A WALL is inscribed with the names of Polish officers who died, during a commemoration ceremony at a memorial complex in Katyn forest.
(photo credit: REUTERS)
Visiting the Polish military cemetery at Monte Cassino is an unforgettable experience. Raw, white gravestones, clear sky, uneasy silence. Intrepid soldiers fallen in one of the crucial battles of WWII.
I was there for the first time eight years ago with my wife and two children. I seldom have a knot in my throat, but that was the moment.
We even found a tombstone with the name “Boleslaw Magierowski” engraved on it. I know nothing about his life. Perhaps I’ll have more time to study it when I am in blissful retirement. Odds are high he was a distant relative, given that Magierowski is quite a rare surname in Poland – like Ferdynand Magierowski, a Polish navigator in the Royal Air Force who perished in one of the air strikes in Germany just three months before the end of the war. I feel genuinely ashamed that I have not yet inquired into their biographies.
But I know the stories of my grandmothers. The paternal one, Maria, lived in a small village in Eastern Poland, now belonging to Ukraine. She survived the war, but after Poland was betrayed at the Yalta conference and sold to the Soviets, she was repatriated to the so-called “recovered lands.” Her family was uprooted, lost its property and part of its identity. Nevertheless, my grandma remained cheerful and jovial until her very last days.
My other grandmother, Henryka, was more reserved. She became an orphan during the war at the age of 13, and had to raise her four-year old sister by herself. After the war, she gave birth to five children. She lost one of her sons when he was five. Her husband, my grandfather, died in a car accident. I always admired how stoically she bore all the sorrows.
My wife’s grandmother Irena became a widow in June 1944. Her husband was a fighter in the Polish underground Home Army. He was executed by Germans in 1944 along with approximately 100 villagers as a retaliation for a sabotage operation carried by a Home Army unit (they blew up a trainload of German weapons at a railway station). Irena was left with two little boys, ages seven and two. She never remarried. And she never visited her husband’s grave. Nobody knows where exactly the men were killed and buried.
My wife’s other grandmother Helena spent the war in solitude, taking care of a newly born daughter. Her husband was forced to work in the Third Reich. As a slave.
The stories of my grandmothers are tragic but by no means extraordinary, let alone spectacular. No Polish generals leading a charge on German tanks, no heroes of the Warsaw Uprising, just one relative (as far as I know) shot by the Soviets in the back of the head in the Katyn Forest Massacre. My grandmothers were also lucky not to be tortured and sentenced to death after the war – by Polish communists.
THE THREE women had at least two traits in common – they were not particularly keen on telling their wartime stories. Too much of a trauma, probably. And on the infrequent occasions they did recall the horrors of the German occupation, they never used the word “Nazis.” I assume they were not even familiar with the term.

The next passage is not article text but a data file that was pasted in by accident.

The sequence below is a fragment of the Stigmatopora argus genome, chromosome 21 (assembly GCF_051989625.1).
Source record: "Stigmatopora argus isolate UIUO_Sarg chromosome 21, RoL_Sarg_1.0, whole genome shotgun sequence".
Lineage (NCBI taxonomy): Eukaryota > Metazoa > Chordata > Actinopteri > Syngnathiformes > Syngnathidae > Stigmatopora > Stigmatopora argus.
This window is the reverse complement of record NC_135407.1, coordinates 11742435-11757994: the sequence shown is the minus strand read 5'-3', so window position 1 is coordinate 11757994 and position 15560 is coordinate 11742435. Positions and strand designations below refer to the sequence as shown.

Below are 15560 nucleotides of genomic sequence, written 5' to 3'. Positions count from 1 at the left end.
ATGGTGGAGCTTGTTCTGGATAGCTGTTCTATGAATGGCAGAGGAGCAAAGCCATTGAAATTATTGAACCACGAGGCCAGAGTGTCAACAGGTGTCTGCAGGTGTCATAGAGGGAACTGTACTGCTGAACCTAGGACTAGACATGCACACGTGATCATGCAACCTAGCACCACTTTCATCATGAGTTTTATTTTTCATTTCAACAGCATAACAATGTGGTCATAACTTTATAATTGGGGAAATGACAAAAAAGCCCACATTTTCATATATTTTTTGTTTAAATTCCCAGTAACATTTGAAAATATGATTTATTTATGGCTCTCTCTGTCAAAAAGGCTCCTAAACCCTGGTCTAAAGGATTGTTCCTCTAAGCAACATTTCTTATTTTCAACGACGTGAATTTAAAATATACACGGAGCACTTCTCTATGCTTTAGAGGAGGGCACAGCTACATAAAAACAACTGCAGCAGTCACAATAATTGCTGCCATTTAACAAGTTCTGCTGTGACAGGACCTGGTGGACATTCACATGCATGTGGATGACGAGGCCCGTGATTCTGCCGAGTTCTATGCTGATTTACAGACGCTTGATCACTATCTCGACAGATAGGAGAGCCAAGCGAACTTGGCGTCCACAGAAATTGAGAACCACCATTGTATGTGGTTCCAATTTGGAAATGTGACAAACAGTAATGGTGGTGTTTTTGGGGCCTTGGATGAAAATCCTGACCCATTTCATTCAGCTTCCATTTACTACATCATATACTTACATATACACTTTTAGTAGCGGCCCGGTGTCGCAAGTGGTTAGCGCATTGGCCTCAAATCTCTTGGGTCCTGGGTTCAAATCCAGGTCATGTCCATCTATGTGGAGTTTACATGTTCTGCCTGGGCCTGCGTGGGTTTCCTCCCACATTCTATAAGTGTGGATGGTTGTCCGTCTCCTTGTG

Now, if some people suggest that those brave women were partially “responsible” or “complicit,” or “guilty” for what happened during the Holocaust in occupied Poland; that the Poles should eventually atone for their sins, “as Germans or Austrians did a long time ago”; that we should be eternally contrite for “the inherent hatred we bear”; I can only say to them: You are talking to the dead. And the dead deserve respect.
When I heard the infamous quotation about “Polish milk”, I was not furious, not even upset. I was sad. I had the bitter feeling that all my efforts aimed at reconciliation and better understanding between our nations were flushed down the drain in three seconds. Since I arrived in Israel seven months ago, I’ve spoken and written many a time about our common history, without concealing any obscure chapters or any crimes committed by my fellow countrymen against Jews. And I never expected forgiveness. I expected a frank, but fair debate. This debate has yet to begin.
On the final note, let me quote the German chancellor Konrad Adenauer and the historic declaration he made in the Bundestag on September 27th, 1951: “The overwhelming majority of the German people abominated the crimes committed against the Jews and did not participate in them.... There were many among the German people who showed their readiness to help their fellow Jewish citizens at their own peril.”
The statement was painstakingly negotiated and finally agreed to by both the German and Israeli governments.
Let us see what would happen if I replaced the word “German” with “Polish” in the aforementioned sentences: “The overwhelming majority of the Polish people abominated the crimes committed against the Jews and did not participate in them.... There were many among the Polish people who showed their readiness to help their fellow Jewish citizens at their own peril.”
This paragraph is now strikingly similar to one of the passages of the joint declaration of Prime Ministers Mateusz Morawiecki and Benjamin Netanyahu, signed in June 2018. I wonder why, in this specific context, the absolution of the “German people” is acceptable, whereas any mention of the “Poles helping Jews” provokes immediate uproar.
There is a recurring, unpleasant thought I cannot get rid of. What would my grandmothers say if they were alive and heard some of those outrageous remarks about “Polish complicity” in the genocide orchestrated and perpetrated by the Wehrmacht, the Waffen-SS, the Gestapo?
My grandmothers were never vengeful. They never demanded apologies or compensation for what the Germans did to them and to their families. They died in peace.
The writer is ambassador of the Republic of Poland in Israel.
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